BC Human Rights Tribunal (Canadian Press photo)

$12K awarded to atheist family who oppose Christmas, Hanukkah in B.C. classroom

Gary Mangel,May Yasue said holidays, Remembrance Day and Valentine’s Day not appropriate in preschool

An atheist family who fought against religious holiday celebrations in the classroom has been awarded $12,000 by the B.C. Human Rights Tribunal, after their child was barred from re-enrolling at a preschool.

Tribunal member Barbara Korenkiewicz said in her decision Tuesday that the dispute centred around an agreement the parents were told to sign by Bowen Island Montessori School, which confirmed their “understanding and acceptance” of all parts of the school’s cultural program.

If they didn’t sign it, the school said their daughter could not return in the fall.

The dispute started in 2014 when Gary Mangel and May Yasue found out that their daughter’s preschool would be decorating elf ornaments and possibly lighting candles on a menorah during the month of December.

Mangel, who was on the board of directors for the school, wrote an email to fellow board members calling the plans inappropriate for the students “given their absolute inability to understand the religious and political symbolism associated with those acts,” according to the ruling.

“I certainly hope that there will be no discussion of Santa Claus at BIMS. I am absolutely against anyone blatantly lying to my daughter,” he said in the email.

Mangelsuggested students also make “atheist Christmas ornaments” to represent the views of his family. Ideas included one that says “skeptic” and another that would say “Atheists don’t fly airplanes into buildings,” with the World Trade Center.

Mangel said other religious or political events, including Remembrance Day, were also not appropriate. He and Yasue later said Valentine’s Day should also not be allowed, because it’s tied up in materialism and consumerism.

Email exchanges between the couple and board members continued for several months, according to the decision. The tribunal heard that a fellow board member found the emails “patronizing and aggressive.”

Mangel’s views on religion were also shared with a school administrator’s husband in person, the tribunal heard, including his thoughts on the use of “God” in Canada’s national anthem.

When asked what Mangel was going to do about O Canada, he said he’d sue the school. The administrator’s husband replied that his son also sings the national anthem at his public school.

According to the tribunal, Mangel replied “I’ll sue them too” before doing the Nazi salute and marching around while he sung a different version of the anthem. The tribunal heard that this made the other man uncomfortable.

Mangel told the tribunal that his actions were not politically correct, and instead a flippant “off the cuff” remark.

Despite Mangel’s actions, which Korenkiewicz called “beyond the acceptable,” the school forcing the parents to sign the agreement in 2015 was discriminatory of race, ancestry and religion.

“I find nothing in the evidence that could justify the refusal to register [the child] unless Dr. Yasue and Mr. Mangel essentially agreed that they would be significantly limited in their ability to raise issues about the cultural aspects of the BIMS program,” Korenkiewicz wrote.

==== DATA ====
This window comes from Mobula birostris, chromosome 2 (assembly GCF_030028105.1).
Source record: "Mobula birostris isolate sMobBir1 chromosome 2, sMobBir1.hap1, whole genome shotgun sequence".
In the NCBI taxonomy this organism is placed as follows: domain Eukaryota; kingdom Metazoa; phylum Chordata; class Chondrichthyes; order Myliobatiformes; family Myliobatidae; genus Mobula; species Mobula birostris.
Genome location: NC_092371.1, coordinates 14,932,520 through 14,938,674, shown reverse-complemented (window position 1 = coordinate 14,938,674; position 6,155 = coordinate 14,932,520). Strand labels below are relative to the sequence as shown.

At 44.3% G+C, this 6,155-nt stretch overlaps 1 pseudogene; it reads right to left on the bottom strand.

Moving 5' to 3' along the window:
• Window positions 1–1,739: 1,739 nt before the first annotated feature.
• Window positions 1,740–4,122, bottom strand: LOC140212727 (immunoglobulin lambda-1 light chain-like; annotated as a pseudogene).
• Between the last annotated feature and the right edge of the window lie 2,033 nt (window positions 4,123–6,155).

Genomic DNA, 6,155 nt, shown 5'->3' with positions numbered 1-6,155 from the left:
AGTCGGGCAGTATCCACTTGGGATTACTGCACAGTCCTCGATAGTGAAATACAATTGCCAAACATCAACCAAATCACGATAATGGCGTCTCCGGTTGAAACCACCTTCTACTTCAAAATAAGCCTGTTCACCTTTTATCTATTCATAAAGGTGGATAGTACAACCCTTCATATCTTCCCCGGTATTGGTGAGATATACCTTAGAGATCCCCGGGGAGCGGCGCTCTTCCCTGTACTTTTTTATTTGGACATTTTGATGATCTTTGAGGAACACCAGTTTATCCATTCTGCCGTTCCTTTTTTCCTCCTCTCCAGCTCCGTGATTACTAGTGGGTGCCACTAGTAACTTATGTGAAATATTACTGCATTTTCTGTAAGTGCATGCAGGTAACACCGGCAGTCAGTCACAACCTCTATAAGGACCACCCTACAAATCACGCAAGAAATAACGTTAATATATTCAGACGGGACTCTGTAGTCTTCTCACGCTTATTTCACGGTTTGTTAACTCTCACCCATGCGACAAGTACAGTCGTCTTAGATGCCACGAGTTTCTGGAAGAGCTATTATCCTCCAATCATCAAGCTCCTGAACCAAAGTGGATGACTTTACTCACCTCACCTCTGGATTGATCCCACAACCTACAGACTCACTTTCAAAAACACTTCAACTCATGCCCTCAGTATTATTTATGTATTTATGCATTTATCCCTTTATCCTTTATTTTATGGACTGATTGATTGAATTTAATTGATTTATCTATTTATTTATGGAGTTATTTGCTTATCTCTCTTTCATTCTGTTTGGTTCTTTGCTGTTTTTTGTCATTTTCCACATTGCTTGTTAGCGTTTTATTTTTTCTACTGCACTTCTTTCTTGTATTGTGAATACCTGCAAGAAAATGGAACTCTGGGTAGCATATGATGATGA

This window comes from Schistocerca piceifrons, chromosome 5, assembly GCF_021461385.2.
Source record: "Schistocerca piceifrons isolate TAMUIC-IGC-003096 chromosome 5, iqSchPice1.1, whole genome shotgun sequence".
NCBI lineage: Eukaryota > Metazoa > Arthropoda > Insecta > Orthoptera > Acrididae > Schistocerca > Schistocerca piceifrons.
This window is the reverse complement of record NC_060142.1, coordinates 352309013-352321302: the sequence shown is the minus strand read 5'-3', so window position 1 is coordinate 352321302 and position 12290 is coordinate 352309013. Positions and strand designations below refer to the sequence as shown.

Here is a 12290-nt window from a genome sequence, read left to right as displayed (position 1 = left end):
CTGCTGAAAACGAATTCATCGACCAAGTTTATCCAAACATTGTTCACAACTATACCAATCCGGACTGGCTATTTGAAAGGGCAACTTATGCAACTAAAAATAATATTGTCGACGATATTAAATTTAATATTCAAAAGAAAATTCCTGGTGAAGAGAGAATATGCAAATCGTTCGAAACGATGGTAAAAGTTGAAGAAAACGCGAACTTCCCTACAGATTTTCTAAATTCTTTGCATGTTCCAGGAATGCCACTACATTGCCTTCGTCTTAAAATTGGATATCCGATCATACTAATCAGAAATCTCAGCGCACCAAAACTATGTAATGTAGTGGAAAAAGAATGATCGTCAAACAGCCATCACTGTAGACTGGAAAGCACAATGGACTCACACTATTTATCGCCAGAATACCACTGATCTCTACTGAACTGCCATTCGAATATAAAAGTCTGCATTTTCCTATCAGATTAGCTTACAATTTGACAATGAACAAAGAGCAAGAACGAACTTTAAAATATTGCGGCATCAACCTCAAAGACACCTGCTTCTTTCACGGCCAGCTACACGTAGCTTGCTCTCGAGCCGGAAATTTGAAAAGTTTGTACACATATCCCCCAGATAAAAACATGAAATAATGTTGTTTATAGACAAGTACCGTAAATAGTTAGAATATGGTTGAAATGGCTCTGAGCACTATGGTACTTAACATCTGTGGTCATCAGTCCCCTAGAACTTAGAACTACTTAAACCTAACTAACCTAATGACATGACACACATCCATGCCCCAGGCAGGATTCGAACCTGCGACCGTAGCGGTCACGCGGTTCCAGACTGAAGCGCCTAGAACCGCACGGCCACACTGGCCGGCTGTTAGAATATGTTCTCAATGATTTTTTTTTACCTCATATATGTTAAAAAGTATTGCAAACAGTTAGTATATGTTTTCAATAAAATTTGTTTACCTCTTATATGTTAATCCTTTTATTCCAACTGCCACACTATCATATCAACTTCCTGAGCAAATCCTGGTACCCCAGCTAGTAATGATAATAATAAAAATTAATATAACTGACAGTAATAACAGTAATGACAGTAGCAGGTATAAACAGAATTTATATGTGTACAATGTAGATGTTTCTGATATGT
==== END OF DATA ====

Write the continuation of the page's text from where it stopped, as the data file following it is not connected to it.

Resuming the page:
She ruled that the school must pay the the child $2,000 and each parent $5,000 as compensation.


@ashwadhwani
ashley.wadhwani@bpdigital.ca

Like us on Facebook and follow us on Twitter.

Get local stories you won't find anywhere else right to your inbox.
Sign up here

Just Posted

Gunmen arrested after holdup of marijuana dispensary in Abbotsford

Two 18-year-old males demanded cash and weed before taking off on foot

The word landlord needs an eviction notice, one Abbotsford councillor says

Coun. Dave Loewen says term should be replaced by ‘rental housing provider’ in new housing strategy

White Rock woman seeks fellow hockey players for BC 55+ Games

Sue Rittinger aiming to put Zone 3 women’s team together in time for September event

Mission RCMP seek public’s help to locate missing woman

Jeannie McBride was last seen on Jan. 13, 2020 near the 1800 block of McCallum Road

VIDEO: Construction worker injured after boom lift falls over at new Abbotsford courthouse

Emergency crews rescue worker, rushed to hospital with significant but non-life threatening injuries

VIDEO: Rare ‘ice circle’ spotted on Kamloops river

An ice circle or ice pan, has formed in the chilly waters just east of the Yellowhead Bridge

B.C. man rescued after getting trapped headfirst in well as water level rose

The rescue involved crews from Oak Bay and Saanich

Investigators in wildfire-torn Australia head to site of B.C. airtanker crash

The B.C. government sends condolences to Port Alberni-owned Coulson Aviation

Mud slide prompts evacuation in Burnaby as rain saturates southern B.C.

About 20 metres of a five to six-metre high wall gave way

RCMP investigating sexual allegation against Lower Mainland police officer

Delta officer suspended while the alleged off-duty incident involving a co-worker is investigated

Former Mountie, sports coach convicted of sex abuse in B.C. granted day parole

Alan Davidson was sentenced to almost six years for abusing seven boys in the late 1970s and early 1990s

VIDEO: Person in wheelchair narrowly avoids collision with car in Kelowna

There were no injuries in the scary looking near-accident last week in Rutland

Here’s what Canada is doing to stop the coronavirus from getting in

Health officials are monitoring multiple possible cases in Canada

Fraser Valley poultry producer’s $130,000 fight with the CFIA earns him a red-tape award

Canadian Federation of Independent Business Paperweight Awards ‘honour’ government over-regulation

Most Read